As an alternative to including a semi-specular diffuser on or near a front or back reflector 630, 660, as illustrated in FIG. 6, a semi-specular diffuser 690 may be placed at any other suitable location within a recycling cavity 662 of a backlight 620. In this case a semi-specular diffuser 690 is suspended in the cavity between the front and back reflectors 630, 660, which may also include semi-specular diffusive features.

The backlight 120 of display 100 of FIG. 1 includes a front reflector 130 that includes multiple directional recycling films or layers 132. A directional recycling film is an optical film that generally includes a surface structure that redirects off-axis light in a direction closer to the axis of the display. This increases the amount of light propagating on-axis through the LC panel 110, thus increasing the brightness and contrast of the image seen by the viewer. A directional recycling film typically returns, or recycles, a significant fraction of the light incident upon it from the recycling cavity 162 back into the recycling cavity. Directional recycling films may also be referred to as brightness enhancing films or layers. Some directional recycling films may include an array of elongated prisms that redirect light. Other directional recycling films may be referred to as gain diffusers and include structures such as beads, rounded domes, pyramids or other protruding structures arranged in a regular or irregular matrix array on one or both major surfaces of a film or layer.

In general, prismatic directional recycling films, or brightness enhancing films, act as partial collimators of light by reflecting on-axis light and refracting off-axis light. For example, FIG. 2 is a schematic cross-section view of a portion of a prismatic brightness enhancing film 200. Film 200 has a smooth side 202 and a structured side 204. Structured side 204 includes a plurality of prisms 206. Light ray 210 is incident upon smooth surface 202 at a grazing angle, i.e., an angle to the normal approaching 90 degrees, and is refracted. Upon reaching structured surface 204, ray 210 is again refracted. Light ray 212 approaches smooth surface 202 at an angle much closer to the normal to smooth surface 202 than ray 210. It also is refracted as it passes through both the smooth surface 202 and the structured surface 204. Further, light ray 214 is incident upon smooth surface 202 at an angle even closer to the normal to smooth surface 202 than was light ray 212, and is totally internally reflected twice by structured surface 204.

As illustrated, light rays that are incident upon the brightness enhancing film 200 at relatively high angles (i.e., ray 210) tend to be refracted by the prismatic surfaces towards the normal, while light rays that are incident at relatively low angles (i.e., ray 214) tend to be reflected at the prism surfaces by total internal reflection [TIR] back towards the incident direction. By this process, light rays from an angle-mixed source, such as a recycling cavity, are concentrated through the structured surface 204 towards the normal angle. Light that is reflected back into the cavity from the TIR process at the prism faces can be reflected by a back reflector in a typical light recycling cavity. If the back reflector is diffusely reflective, or if other components in the recycling cavity are diffusive, then that reflected light is again angle mixed, and the recycling process can lead to an increase in brightness about the normal angle viewer cone, compared to the brightness into the viewer cone without the brightness enhancing film 200.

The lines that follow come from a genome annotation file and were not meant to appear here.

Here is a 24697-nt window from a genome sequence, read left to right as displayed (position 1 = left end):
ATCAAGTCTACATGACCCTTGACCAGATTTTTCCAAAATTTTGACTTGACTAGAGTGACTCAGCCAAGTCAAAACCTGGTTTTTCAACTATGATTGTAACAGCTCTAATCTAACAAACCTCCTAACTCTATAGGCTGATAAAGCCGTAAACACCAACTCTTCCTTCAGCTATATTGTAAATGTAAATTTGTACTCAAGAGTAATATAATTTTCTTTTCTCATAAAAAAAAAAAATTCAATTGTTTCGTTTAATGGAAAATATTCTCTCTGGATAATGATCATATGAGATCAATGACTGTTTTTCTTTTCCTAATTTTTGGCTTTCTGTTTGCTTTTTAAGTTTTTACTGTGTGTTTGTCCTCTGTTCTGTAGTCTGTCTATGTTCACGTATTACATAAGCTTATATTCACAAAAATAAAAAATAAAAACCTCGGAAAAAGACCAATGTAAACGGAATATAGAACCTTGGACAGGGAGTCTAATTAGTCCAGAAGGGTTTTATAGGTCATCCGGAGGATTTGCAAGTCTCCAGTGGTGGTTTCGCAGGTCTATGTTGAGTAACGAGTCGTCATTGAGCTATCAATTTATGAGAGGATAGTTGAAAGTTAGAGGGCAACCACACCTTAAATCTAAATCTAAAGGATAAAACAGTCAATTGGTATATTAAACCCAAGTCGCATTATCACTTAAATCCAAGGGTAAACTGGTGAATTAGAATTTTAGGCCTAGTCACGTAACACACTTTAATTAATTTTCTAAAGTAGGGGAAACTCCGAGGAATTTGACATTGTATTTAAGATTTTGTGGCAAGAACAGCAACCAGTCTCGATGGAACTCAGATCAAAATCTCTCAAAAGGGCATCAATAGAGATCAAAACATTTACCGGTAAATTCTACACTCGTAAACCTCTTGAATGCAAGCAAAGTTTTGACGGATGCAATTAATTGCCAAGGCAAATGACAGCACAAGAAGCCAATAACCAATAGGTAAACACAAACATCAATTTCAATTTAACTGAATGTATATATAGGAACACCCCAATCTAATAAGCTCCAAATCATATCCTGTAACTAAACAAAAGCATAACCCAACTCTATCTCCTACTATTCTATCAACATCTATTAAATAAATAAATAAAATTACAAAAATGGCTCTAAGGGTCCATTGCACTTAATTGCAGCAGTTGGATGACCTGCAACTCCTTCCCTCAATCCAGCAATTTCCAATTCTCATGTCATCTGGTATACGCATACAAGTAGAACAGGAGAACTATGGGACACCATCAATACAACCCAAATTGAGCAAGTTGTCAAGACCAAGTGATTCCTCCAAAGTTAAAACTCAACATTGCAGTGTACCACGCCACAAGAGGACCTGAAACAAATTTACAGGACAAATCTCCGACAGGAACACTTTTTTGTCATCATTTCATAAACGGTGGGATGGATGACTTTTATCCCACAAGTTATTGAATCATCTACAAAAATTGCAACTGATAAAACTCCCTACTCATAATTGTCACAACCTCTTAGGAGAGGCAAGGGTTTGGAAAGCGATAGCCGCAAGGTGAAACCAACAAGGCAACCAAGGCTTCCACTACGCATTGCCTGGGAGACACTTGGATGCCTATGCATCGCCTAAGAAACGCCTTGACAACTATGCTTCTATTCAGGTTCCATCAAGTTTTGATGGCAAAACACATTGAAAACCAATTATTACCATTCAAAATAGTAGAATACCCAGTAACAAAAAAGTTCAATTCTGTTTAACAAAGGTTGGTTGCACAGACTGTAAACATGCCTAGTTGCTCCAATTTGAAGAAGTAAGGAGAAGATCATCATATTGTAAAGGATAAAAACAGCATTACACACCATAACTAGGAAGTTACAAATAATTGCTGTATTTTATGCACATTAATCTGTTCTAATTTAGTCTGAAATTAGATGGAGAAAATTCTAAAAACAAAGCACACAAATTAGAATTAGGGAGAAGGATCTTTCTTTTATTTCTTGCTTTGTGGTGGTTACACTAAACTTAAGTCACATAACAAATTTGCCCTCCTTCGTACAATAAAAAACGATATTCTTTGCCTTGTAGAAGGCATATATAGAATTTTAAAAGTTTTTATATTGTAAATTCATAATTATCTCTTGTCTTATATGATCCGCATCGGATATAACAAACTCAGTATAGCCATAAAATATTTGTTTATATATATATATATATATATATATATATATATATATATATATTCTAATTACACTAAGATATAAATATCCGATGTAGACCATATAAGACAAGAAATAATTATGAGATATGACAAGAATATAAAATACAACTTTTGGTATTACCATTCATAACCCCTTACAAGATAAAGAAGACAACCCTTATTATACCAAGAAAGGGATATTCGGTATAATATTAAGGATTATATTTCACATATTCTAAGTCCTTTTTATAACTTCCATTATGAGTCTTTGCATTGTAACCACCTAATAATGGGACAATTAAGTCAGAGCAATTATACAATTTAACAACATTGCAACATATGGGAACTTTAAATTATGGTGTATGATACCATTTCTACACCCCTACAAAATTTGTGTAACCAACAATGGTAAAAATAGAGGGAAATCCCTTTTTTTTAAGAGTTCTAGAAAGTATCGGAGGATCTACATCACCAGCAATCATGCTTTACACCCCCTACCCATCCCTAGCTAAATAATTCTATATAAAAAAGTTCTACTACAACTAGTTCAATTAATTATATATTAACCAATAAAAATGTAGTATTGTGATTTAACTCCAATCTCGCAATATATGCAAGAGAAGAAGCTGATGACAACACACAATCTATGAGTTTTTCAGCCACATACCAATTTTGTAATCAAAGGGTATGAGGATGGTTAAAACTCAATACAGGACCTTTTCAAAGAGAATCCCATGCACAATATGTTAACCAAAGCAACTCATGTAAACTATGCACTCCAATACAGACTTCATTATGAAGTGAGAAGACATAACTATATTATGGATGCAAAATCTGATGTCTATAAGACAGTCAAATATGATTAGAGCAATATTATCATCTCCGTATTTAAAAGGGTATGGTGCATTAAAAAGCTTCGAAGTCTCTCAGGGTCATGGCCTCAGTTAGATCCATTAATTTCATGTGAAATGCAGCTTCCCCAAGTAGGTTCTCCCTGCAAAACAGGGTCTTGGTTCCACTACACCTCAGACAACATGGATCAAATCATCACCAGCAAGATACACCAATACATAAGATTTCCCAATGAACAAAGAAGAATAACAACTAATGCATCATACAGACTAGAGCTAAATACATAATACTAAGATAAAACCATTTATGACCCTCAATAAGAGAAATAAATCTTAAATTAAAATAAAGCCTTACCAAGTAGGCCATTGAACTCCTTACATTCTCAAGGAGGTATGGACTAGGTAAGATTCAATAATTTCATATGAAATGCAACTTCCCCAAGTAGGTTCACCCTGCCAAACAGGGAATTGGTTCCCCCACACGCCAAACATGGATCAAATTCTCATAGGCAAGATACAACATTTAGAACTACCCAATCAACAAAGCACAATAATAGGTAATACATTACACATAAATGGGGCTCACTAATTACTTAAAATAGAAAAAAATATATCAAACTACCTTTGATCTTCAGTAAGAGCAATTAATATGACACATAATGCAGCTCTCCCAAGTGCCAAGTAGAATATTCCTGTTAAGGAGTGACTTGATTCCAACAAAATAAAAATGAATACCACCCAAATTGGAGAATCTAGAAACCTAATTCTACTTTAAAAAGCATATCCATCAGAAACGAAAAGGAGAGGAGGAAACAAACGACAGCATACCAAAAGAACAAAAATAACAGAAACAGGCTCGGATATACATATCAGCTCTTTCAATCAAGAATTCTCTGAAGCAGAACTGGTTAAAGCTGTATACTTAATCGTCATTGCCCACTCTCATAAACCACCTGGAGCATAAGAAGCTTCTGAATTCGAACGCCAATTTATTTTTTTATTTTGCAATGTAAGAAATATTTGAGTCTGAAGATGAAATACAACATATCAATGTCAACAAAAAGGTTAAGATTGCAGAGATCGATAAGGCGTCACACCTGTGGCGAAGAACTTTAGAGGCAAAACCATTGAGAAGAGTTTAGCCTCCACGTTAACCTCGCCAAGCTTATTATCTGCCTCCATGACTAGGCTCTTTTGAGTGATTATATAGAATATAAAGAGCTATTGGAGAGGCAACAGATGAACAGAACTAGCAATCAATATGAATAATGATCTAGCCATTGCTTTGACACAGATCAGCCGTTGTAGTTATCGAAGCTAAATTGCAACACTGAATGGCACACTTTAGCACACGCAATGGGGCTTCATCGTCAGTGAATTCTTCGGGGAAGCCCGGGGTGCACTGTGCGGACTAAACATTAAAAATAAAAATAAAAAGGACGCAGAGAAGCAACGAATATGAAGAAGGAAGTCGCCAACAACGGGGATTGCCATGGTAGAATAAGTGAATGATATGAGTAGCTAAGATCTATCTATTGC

While the discussion of the prismatic directional recycling film or brightness enhancement film 200 of FIG. 2 describes specific examples of rays propagated through the particular structured side 204 shown, it will be recognized by one of skill in the art that other directional recycling films of differing structured surfaces may rely on similar or differing mechanisms to recycle light and concentrate emitted light toward the normal.

Prismatic optical films used as directional recycling films may include prisms of generally uniform shape, or they may include prisms whose shape, height, lateral position, and/or other dimensional characteristics may vary substantially from place to place on a film. Examples of prismatic optical films with varying geometry are described in U.S. Pat. No. 5,771,328 (Wortman, et al.) and U.S. Pat. No. 6,354,709 (Campbell, et al.), and U.S. patent application Ser. No. 11/467,230 (Schardt, et al.)

In some embodiments, gain diffusers may be used as directional recycling films 132 in front reflector 130. FIG. 3 is a schematic cross-sectional view of a gain diffuser 300. Gain diffuser 300 includes a substrate 302 and a structured layer 304. The substrate 302 and structured layer 304 can be formed from any suitable optically transmissive material or materials, including polymeric materials. The structured layer 304 includes optical elements 306 disposed in a matrix array on a surface of the structured layer 304 that faces away from the substrate 302. Although the optical elements 306 are shown in cross-section, for the purposes of the present disclosure, they are disposed in a matrix array. In this matrix array, the individual optical elements 306 may be disposed in a rectangular configuration having rows and/or columns, a configuration where the individual elements are angularly and/or laterally offset with respect to each other to form a pattern that cannot be fairly characterized as having rows and/or columns, or a configuration wherein the distribution of the individual elements does not follow any discernible pattern, such as a random distribution.